Expectation vs Reality: The Game Announcement Struggle

I remember a time when games received almost no pre-release promotion. Just walking into a store, you’d see new stuff on the shelves or highlighted in magazines like Nintendo Power or GamePro. As technology advanced and social media exploded into the mainstream, trailers, events, and other pre-release hype have become the norm as companies try to one-up each other by announcing new content faster and sooner than in previous years.

But is this a good thing? Are we reaching a point where pre-release materials are creating unrealistic expectations for the end product?

Before I get going, I want to stop to take a moment to point you guys over to an article I read on Kotaku which served as the inspiration to what I’m about to discuss. The article takes a look at Anthem and how everything we saw 2+ years ago has changed over the course of development and the game’s eventual launch. For example, in the first trailer, Fort Tarsis is alive with NPCs walking and living their lives. Compare that to what we have now and it looks night and day.

Now, this article isn’t me just ripping on Anthem. In fact, I find the game to be pretty fun even with all of its flaws. I just found it fascinating when you compare what we were shown and what we ended up with. Granted, the game could still get there over time but what the announcement did was to create this, what we know now, false set of expectations.

BioWare is hardly the first company to do something like this, but it seems to be happening more and more often with major titles. It’s kind of caused me to reevaluate how I want games to be announced.

For fun, let’s analyze the current trend of game announcements.

So outside of Anthem, we’ve seen a host of other major games follow similar routes to release. I’m not going to discuss every single one, but here are a few that come to mind:

  • After it was announced back in 2014, Crackdown 3 showed off the power of cloud technology by showing off dynamic and destructible environments. Following multiple delays, developers leaving the project, and studios getting shuffled around, Crackdown 3 ultimately lost the destruction elements from the single player, and even the graphics didn’t appear as detailed as they were first shown.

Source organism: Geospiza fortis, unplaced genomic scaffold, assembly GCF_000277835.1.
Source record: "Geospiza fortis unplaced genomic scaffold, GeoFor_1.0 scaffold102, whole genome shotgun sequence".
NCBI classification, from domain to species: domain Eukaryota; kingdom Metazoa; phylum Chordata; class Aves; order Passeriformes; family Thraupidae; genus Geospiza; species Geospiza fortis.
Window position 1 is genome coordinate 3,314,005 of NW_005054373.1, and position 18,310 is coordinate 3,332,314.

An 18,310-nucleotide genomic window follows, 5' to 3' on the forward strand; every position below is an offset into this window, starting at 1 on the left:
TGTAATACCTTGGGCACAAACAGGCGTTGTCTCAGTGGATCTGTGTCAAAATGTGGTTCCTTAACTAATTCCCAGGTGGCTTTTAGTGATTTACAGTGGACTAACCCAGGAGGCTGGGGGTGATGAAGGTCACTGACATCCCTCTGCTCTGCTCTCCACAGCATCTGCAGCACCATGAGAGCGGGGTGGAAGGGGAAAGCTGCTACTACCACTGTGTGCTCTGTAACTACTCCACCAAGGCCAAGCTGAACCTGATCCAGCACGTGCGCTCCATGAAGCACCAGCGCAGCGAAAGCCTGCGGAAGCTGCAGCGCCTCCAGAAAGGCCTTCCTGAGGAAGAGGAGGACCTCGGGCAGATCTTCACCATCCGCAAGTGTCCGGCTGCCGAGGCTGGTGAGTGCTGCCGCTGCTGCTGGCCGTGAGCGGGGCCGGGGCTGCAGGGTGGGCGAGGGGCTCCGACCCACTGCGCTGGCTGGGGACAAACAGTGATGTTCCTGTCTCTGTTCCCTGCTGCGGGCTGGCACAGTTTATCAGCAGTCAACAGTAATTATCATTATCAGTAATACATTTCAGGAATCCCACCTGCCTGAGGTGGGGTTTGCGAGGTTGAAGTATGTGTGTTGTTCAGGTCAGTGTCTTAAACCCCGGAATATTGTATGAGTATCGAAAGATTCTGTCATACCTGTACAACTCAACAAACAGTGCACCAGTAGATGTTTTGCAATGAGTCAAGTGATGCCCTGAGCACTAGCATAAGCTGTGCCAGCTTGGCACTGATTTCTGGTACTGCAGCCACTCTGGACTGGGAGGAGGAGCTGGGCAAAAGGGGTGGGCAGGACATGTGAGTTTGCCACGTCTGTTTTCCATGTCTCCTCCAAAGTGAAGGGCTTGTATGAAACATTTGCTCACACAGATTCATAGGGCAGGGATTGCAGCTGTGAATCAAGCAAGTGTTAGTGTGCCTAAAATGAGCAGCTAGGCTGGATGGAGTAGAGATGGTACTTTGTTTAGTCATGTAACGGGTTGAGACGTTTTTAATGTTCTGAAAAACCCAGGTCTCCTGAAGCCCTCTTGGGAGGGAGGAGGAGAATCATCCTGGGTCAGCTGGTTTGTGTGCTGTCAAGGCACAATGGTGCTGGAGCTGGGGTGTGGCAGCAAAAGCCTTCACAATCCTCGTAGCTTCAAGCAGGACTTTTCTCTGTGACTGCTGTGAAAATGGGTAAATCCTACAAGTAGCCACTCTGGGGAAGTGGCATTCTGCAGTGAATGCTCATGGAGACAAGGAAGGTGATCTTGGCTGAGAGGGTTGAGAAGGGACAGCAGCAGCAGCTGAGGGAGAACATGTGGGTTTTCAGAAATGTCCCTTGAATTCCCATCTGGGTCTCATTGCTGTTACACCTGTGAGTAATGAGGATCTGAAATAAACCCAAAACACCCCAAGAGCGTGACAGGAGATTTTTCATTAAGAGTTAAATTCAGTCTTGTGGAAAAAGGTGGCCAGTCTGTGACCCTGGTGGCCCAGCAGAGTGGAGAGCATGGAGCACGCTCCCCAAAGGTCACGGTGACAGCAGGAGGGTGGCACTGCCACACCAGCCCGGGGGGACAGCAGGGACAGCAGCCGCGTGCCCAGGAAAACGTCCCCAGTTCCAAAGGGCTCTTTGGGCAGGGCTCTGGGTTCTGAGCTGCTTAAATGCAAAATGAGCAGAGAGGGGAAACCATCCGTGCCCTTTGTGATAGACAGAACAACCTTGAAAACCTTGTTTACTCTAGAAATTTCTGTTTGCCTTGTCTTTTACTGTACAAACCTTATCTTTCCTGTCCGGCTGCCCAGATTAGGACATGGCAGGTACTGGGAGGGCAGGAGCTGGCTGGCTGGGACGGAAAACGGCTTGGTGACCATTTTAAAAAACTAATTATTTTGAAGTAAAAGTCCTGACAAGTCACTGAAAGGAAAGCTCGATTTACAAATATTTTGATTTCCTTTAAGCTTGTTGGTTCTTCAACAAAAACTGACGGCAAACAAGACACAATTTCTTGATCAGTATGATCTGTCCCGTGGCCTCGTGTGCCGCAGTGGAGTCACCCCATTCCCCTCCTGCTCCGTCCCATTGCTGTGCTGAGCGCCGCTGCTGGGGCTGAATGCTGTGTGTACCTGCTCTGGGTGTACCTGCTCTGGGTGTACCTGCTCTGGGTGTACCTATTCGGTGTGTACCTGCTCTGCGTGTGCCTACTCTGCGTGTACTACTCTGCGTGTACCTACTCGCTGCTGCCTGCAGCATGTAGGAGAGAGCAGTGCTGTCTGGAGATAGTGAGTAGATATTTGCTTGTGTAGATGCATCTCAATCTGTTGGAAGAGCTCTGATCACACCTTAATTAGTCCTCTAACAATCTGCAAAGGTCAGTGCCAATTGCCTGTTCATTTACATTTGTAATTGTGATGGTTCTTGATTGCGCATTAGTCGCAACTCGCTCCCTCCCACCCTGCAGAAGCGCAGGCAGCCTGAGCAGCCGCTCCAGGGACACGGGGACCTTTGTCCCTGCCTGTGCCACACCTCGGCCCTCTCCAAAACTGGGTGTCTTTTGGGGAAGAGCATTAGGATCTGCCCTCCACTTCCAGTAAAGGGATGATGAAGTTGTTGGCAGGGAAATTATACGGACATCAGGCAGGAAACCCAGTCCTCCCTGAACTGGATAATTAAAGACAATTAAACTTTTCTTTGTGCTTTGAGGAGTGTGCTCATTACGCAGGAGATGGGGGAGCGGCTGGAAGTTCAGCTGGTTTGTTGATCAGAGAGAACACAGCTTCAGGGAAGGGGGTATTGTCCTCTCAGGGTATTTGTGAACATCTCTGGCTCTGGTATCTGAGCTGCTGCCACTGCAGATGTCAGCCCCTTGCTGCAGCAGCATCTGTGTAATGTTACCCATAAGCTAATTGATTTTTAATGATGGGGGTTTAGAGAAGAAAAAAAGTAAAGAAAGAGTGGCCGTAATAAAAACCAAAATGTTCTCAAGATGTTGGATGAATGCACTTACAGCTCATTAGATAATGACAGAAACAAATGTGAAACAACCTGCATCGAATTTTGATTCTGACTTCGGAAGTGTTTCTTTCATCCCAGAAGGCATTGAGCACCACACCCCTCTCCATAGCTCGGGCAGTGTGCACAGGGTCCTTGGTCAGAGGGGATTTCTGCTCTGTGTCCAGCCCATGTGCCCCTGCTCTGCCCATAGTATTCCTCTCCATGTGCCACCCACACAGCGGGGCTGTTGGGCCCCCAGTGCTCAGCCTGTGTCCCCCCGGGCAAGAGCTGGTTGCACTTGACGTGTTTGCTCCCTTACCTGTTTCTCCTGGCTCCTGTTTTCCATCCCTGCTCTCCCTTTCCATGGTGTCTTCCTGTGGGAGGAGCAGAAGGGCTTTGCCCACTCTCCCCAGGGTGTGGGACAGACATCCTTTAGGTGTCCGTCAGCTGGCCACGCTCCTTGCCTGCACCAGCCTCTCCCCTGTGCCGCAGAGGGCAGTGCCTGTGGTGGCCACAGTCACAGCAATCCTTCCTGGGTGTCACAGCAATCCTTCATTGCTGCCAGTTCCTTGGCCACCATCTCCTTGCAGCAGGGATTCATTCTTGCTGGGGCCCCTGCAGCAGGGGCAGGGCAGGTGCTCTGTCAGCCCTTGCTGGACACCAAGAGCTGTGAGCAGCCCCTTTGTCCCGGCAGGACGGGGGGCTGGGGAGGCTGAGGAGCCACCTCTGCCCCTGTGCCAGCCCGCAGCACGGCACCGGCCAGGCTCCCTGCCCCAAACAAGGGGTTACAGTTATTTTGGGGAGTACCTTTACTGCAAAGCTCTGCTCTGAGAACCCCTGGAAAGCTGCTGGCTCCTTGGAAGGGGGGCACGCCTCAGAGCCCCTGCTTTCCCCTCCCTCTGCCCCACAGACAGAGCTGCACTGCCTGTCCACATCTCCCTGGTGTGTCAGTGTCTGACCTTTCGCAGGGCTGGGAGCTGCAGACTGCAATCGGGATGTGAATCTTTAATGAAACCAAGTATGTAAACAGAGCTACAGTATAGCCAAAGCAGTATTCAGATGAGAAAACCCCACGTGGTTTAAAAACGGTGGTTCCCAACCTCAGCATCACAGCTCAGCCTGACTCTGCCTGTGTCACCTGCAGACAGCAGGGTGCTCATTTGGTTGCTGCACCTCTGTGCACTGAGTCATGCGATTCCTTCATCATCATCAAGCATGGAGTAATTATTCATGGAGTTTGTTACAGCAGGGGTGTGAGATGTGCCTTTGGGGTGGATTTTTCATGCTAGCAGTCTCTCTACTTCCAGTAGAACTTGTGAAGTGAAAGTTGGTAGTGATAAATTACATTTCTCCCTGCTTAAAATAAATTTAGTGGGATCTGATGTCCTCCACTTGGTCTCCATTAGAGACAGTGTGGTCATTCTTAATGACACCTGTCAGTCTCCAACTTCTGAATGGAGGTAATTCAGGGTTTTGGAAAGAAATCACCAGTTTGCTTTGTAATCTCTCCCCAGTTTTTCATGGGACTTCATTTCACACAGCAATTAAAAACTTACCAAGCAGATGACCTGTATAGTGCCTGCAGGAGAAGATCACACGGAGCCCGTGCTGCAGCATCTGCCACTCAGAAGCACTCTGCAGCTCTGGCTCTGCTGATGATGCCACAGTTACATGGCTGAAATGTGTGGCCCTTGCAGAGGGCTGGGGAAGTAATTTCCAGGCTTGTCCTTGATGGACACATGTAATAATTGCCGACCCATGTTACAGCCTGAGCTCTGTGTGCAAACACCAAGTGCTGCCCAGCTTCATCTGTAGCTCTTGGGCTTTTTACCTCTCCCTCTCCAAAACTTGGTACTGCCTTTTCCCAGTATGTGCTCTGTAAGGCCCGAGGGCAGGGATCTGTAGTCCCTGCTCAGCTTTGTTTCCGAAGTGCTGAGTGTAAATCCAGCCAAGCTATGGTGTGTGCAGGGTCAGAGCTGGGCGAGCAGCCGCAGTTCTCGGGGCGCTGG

• Fallout 76..I mean, what can you really say here. It launched and since then most of the things I’ve heard about it have been negative. Whether coming from the community, bugs, bad PR, or whatever else, Fallout 76 is a game that didn’t turn out anywhere near expectations and I can’t help but wonder if it can be recovered at this point.
  • Let me go on record and say that I loved The Division from day one, you can’t deny that it had issues at the start and a lack of end game content. However, Ubisoft managed to completely evolve the experience over the lifespan of that game and even managed to bring players back to the game who may have jumped ship.
  • Same with Sea of Thieves, which is enjoying a similar revival one year later thanks to updates, and more from Rare. In this case, I feel it was seeing the developer’s name attached to the game which raised expectations through the roof. Rare a studio that has an amazing legacy, so naturally, anything they announce is going to get fans excited. Unfortunately, living the pirate lifestyle wasn’t as appealing as trailers made it seem on day 1 due to a lack of content and issues that would later be fixed.
  • The poster child for announcement hype and end product disappointment for many would be No Man’s Sky. Expectations for that game ballooned out of control which caused all sorts of chaos, heartbreak, and outrage when the game launched. In my opinion, No Man’s Sky suffered from a lack of communication, leading many to believe the game was this or that when ultimately it wasn’t. To their credit, Hello Games continued to plug away on the game following the launch fiasco, keeping their head down to release a huge update that essentially served as a new starting point for the game. A lot of love has been put into it since and while the game is in a better spot than it was, some may say too little, too late.